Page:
The abs synchronizes one line and three sine curves using the controlling knob/cc's values (between 0 and 127), i.e. the input, as their angle and their frequency dependent on which sine curve (2^n). Thus, it captures all combinations, just with fewer possible values depending on which sine curve is assigned to which outlet.

1p24p(sin).pd

1p24p(sin)-help.pd

adsr.pd

It takes 5 creation arguments:

$1 the identifying index for the abstraction

and

$2,$3,$4,$5 to determine which outlet receives which frequency/input. So, if used, for instance, with an adsr then [1p24p(sin) 1 0 1 2 3] then "a" would have 127 possible values, d 64, s 32, and r 16. Where as, in the case of ]1p24p(sin) 1 3 2 1 0] r would have 127, s 64, d 32, and a 16.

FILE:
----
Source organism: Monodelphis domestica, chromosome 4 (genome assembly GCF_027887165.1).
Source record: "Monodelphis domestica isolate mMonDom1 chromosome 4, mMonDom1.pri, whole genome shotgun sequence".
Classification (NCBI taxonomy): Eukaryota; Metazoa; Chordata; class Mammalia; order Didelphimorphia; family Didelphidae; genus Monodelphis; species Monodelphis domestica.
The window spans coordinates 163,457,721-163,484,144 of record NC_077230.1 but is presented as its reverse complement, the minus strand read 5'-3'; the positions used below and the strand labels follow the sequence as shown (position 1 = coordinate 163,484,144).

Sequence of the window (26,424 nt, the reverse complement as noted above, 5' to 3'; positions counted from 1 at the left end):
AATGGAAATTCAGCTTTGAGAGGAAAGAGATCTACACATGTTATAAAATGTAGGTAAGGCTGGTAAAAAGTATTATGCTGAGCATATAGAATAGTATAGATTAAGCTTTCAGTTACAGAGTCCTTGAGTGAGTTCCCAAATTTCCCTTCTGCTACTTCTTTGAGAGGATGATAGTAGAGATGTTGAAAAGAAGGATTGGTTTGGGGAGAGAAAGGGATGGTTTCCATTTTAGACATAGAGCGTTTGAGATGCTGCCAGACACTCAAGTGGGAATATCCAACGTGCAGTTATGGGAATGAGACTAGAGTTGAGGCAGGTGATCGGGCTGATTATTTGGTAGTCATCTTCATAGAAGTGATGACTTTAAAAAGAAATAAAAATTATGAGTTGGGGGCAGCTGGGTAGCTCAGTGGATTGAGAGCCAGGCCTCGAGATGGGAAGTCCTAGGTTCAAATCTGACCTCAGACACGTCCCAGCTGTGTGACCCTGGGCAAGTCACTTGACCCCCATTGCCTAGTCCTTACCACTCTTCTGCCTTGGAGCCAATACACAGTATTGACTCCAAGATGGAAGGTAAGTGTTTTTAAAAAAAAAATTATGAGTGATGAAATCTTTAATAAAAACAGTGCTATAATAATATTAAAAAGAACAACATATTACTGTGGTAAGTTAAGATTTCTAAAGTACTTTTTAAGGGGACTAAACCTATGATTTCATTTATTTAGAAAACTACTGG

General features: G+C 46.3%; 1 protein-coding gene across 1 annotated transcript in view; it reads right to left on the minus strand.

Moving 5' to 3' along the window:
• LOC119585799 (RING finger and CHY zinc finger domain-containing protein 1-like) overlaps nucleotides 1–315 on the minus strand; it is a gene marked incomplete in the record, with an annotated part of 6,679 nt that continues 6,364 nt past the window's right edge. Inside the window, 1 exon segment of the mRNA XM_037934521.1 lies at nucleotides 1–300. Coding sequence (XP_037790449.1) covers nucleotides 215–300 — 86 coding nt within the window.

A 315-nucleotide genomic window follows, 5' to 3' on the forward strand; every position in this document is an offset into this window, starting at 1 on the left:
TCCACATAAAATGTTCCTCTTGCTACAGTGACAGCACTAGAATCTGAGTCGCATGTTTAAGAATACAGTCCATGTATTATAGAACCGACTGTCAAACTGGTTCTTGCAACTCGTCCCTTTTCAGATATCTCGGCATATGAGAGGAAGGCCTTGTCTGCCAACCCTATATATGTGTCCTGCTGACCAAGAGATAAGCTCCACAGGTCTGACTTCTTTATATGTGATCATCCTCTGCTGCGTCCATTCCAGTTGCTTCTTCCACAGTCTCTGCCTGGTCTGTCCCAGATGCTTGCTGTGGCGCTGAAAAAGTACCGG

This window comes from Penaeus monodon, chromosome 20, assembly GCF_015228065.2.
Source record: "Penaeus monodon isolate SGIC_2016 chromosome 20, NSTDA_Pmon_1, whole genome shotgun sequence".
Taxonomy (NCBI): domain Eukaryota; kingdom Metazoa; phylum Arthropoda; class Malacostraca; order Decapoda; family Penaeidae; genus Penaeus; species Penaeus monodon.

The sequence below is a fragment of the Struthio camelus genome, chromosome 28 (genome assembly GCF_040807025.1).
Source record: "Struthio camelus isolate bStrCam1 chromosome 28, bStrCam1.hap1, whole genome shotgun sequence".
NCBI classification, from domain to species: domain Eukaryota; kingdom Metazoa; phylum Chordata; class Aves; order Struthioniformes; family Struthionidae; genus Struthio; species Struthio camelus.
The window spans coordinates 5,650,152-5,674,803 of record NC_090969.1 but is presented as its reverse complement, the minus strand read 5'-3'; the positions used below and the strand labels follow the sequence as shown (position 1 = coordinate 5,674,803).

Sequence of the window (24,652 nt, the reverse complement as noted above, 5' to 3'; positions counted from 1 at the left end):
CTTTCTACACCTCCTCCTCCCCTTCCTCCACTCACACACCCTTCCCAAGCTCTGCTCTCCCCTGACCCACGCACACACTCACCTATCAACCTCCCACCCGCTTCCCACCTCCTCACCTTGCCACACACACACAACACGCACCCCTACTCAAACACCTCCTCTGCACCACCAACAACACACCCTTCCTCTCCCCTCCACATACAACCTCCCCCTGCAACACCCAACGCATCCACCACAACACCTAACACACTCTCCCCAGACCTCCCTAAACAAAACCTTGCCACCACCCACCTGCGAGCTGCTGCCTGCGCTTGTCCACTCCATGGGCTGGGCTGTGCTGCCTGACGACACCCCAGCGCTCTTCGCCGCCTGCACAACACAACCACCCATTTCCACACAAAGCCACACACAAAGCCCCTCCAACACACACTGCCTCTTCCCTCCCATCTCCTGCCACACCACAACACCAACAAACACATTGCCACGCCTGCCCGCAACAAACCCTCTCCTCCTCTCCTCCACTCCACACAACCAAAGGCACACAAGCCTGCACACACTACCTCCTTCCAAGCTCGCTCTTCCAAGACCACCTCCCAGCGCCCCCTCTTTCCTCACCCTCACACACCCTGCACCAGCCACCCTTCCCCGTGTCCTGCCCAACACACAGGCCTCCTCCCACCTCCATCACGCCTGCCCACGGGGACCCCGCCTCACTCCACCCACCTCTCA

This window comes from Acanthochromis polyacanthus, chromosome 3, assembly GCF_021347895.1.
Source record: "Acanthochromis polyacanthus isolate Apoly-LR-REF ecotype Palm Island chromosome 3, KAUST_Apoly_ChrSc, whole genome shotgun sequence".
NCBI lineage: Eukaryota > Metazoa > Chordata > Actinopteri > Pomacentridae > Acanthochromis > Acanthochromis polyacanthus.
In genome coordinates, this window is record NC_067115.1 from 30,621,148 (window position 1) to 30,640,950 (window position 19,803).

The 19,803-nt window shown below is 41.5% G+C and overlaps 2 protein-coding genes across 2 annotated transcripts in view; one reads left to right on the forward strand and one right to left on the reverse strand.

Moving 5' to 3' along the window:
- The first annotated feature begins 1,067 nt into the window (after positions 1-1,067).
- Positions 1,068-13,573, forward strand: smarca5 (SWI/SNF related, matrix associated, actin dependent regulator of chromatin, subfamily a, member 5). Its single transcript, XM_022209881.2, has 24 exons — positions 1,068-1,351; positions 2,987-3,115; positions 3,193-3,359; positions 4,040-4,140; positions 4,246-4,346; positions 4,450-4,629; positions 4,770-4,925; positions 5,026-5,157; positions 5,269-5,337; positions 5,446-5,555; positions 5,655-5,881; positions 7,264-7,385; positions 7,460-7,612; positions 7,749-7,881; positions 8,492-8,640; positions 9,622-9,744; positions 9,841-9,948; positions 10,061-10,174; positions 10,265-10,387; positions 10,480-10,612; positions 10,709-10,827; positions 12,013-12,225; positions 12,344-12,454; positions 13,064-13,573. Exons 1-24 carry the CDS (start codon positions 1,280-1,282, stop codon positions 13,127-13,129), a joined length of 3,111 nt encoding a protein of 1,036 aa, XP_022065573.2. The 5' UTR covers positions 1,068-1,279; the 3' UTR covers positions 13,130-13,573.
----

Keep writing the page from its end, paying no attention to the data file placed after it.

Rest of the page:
While it does limit the possible values for the controls/parameters to [127,64,32,16] (respectively) it offers a Lot of flexibity (as the -help file shows) and is very easy to understand.

So basically, for example, in a given synth setup using the abs as input and only 2 knobs/cc you control 16,129 (127^2) adsr presets.

The state chart is as follows (where๐บ๐ปrepresents a value going either up or down, and each arrow represents a set of 16 possible values).

parameter:

0 1 2 3

๐บ๐บ๐บ๐บ

๐บ๐บ๐บ๐ป

๐บ๐บ๐ป๐บ

๐บ๐บ๐ป๐ป

๐บ๐ป๐บ๐บ

๐บ๐ป๐บ๐ป

๐บ๐ป๐ป๐บ

๐บ๐ป๐ป๐ป.

I hope this is easy to understand and that it might "serve(s) you well".

Love through Music,

-S

Let me know if you need help with this. I will (power allowing:-)) be happy to oblige.

p.s. the help files offers a lot of information and two examples (the classicsynth-help and 4 arrays to visually show what's happening).